End of Month Review October 2021

Here we are at the end of October, which has ended with a combination of heavy rain followed by sunny moments.  It is still fairly mild but as I write I look at the temperatures for the week ahead and it looks like frost is possible.

In the front garden the Magnolia has its flower buds forming ready for Spring.  This is one of those signs of hope of the season turning that I always enjoy as Winter runs towards us.
The front garden looks ok at the moment though I remain not hugely happy with it.  I think I have said previously sometimes I wish I had just left it as a lawn as whilst it was boring, I wouldn't feel so obliged to do something with it all the time.  I know I am waiting for the Box hedging to get blight as this will force my hand.  
Around the side of the how the living wall PlantBox I was given to trial earlier in the year is entering its next phase.
I have planted some Winter Bedding into it as I spent the Summer loving seeing the petunias and nicotiana flowering so well in it.  It added some colour to where I do not usually have planting that was very welcome.
As proof of the mildness of the weather, I still have the odd sweetpea in flower.  I love it when I can keep them flowering until the first frost.  Successional sowing works well for me.
You can see from the shadows it is mid-afternoon when I was taking these photographs.  There had been a morning of torrential rain and then the sun appeared.  The sedums continue to add colour and structure this time of year.  They really are such a good plant.
The Courtyard Garden is looking a bit depleted as the more tender plants have been moved indoors.  The potted Dicksonia antarctica will soon move indoors as well.  The larger ones planted in the ground will have their crowns stuffed when the frosts arrive, but these baby potted ones that have no truck to speak of yet will need a bit more care than that.
I don't think I have shown the fernery recently, after a very dry summer it is now loving the rain.  It is a dark, difficult corner of the garden and the ferns have worked well here.
The Prairie Borders are entering their Winter state where the grasses  waft blondley and the echinops stand stall providing great hibernation places for insects.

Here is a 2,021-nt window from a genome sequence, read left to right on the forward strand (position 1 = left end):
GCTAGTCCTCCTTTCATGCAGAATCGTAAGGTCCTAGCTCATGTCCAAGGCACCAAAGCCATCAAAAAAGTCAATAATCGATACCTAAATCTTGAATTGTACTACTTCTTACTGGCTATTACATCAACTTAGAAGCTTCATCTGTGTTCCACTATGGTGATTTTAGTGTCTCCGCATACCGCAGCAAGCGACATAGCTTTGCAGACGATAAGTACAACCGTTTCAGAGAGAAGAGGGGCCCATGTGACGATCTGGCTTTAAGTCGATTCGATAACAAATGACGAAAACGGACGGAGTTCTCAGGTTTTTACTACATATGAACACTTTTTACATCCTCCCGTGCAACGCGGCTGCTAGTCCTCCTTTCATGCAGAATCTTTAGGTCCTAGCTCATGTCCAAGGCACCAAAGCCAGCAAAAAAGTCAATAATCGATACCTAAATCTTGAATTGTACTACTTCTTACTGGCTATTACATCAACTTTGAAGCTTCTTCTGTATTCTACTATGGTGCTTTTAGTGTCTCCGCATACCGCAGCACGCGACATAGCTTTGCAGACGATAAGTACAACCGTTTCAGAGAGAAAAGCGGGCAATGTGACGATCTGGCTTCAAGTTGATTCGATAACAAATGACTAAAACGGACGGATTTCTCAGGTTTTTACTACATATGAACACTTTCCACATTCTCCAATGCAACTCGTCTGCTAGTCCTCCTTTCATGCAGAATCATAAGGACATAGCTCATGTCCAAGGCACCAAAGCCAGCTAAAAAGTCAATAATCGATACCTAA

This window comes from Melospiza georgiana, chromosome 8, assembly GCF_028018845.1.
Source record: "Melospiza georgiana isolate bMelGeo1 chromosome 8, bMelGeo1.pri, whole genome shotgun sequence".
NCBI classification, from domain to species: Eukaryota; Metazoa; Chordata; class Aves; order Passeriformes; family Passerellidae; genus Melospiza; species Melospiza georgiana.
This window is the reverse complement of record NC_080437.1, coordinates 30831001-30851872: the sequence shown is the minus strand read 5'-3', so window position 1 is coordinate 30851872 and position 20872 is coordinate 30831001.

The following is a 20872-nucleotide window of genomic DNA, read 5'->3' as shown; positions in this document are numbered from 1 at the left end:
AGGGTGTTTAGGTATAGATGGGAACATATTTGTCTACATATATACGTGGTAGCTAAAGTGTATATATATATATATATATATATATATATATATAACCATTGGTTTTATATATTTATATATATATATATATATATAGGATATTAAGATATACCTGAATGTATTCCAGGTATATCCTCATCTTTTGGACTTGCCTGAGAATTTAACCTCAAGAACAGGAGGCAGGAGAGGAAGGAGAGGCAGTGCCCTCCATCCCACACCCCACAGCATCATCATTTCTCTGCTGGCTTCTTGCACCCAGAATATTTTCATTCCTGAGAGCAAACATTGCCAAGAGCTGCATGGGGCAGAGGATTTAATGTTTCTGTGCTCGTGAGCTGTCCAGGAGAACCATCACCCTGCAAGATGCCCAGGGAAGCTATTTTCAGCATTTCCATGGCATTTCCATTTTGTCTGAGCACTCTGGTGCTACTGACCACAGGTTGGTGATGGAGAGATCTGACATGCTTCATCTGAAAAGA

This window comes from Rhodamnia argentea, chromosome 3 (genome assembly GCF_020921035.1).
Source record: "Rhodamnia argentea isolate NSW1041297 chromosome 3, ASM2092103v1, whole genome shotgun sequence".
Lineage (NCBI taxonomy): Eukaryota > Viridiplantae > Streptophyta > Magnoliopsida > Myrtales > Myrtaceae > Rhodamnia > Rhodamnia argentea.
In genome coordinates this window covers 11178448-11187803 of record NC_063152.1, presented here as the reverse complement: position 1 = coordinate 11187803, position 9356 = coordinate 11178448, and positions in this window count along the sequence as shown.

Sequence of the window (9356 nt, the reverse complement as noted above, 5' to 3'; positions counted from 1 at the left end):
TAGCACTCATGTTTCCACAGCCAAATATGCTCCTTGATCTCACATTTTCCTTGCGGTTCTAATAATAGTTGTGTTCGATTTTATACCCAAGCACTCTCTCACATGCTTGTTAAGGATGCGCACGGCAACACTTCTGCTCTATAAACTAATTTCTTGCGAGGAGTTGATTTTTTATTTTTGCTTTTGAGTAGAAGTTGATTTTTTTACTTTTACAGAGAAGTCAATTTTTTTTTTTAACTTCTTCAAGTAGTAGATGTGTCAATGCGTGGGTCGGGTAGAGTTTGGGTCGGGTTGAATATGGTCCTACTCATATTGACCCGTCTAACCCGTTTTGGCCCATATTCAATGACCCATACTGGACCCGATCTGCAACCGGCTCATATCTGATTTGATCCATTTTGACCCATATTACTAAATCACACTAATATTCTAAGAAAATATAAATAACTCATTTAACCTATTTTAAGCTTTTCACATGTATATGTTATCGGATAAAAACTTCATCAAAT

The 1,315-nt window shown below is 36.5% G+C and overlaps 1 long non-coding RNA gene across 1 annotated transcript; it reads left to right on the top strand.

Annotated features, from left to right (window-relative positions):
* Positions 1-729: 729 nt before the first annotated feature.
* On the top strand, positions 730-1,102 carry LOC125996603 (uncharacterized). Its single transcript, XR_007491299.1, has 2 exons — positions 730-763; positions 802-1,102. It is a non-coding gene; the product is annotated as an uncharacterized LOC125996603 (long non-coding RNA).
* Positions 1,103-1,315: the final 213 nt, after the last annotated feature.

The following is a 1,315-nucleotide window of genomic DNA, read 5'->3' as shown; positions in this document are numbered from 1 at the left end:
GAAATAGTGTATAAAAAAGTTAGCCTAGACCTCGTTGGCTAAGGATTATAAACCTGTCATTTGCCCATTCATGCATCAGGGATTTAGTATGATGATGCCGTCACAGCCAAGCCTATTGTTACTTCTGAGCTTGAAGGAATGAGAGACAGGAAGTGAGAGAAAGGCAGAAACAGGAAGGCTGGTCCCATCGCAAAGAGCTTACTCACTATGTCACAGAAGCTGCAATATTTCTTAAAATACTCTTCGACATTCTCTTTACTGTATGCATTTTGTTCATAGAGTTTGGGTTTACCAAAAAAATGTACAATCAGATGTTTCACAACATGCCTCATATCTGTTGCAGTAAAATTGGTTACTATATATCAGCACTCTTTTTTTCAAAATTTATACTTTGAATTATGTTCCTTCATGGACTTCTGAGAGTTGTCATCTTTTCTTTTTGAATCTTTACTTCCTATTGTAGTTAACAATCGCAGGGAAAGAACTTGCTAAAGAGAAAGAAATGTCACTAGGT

It has been a good year for ladybirds and they do need lots of good places to sleep away the Winter.
In the Accidental Shrubbery the hydrangeas are still hanging on to their mop-heads.  Despite the dry Summer they have done well this year.  They needed less watering than last year which is a sign they are rooting in well.
This is the Hydrangea petiolaris, a climbing hydrangea.  I have tried to grow this plant several times to no avail.  Then I read somewhere that you can grown them as a sort of domed shrub, so I thought I would give this a try.  The reason for showing you this is that I have kept this one alive for more than one year.  This I have never achieved before, so I now have hope.
and I like hope.  I like seeing this cyclamen leaves dotting around in the garden as they are now self-seeding themselves around (well, actually ants are doing the moving the seeds around).
This is Althea cannabina flowering in the Coal Bunker border.  I grew the original plant from seed as it is not one I see on sale very often, yet this is a real shame.  I love this plant, it is tall and wafty and flowers for weeks and weeks.
It plays nicely in the border as it grows upwards giving height, but not too big a footprint below.  I have divided the original plant a few times now.  It is a plant I need more of.
As I walked around I realised how tall the Carol Klein acer has become.  it was about 4ft tall when it was first planted into the garden and now I think it is around 7 ft tall.  What a great tree it is.
and it is time for Edgeworthia Watch to commence, my usual fretting over whether it will get through the Winter this time.  The buds are forming well for next Spring and it is now a well established shrub.  I sort of think it should be ok, but....
I stood for a moment here, looking at the curve of the lawn that I always like.  During the Winter this becomes more distinct and I do think it was one of my better ideas.
I end, as always, on the pond.  It is filling up nicely from the rain and the removal of some of the Carex pendula has been a very good idea.  The rest has to go!  There is a lot to be getting on with this Autumn/Winter, I feel the garden has run away from me in some places, so I shall keep you updated as to progress.

Stay safe and be kind.

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  1. The pond will look amazing in the future! Best of luck with cracking on with it :)


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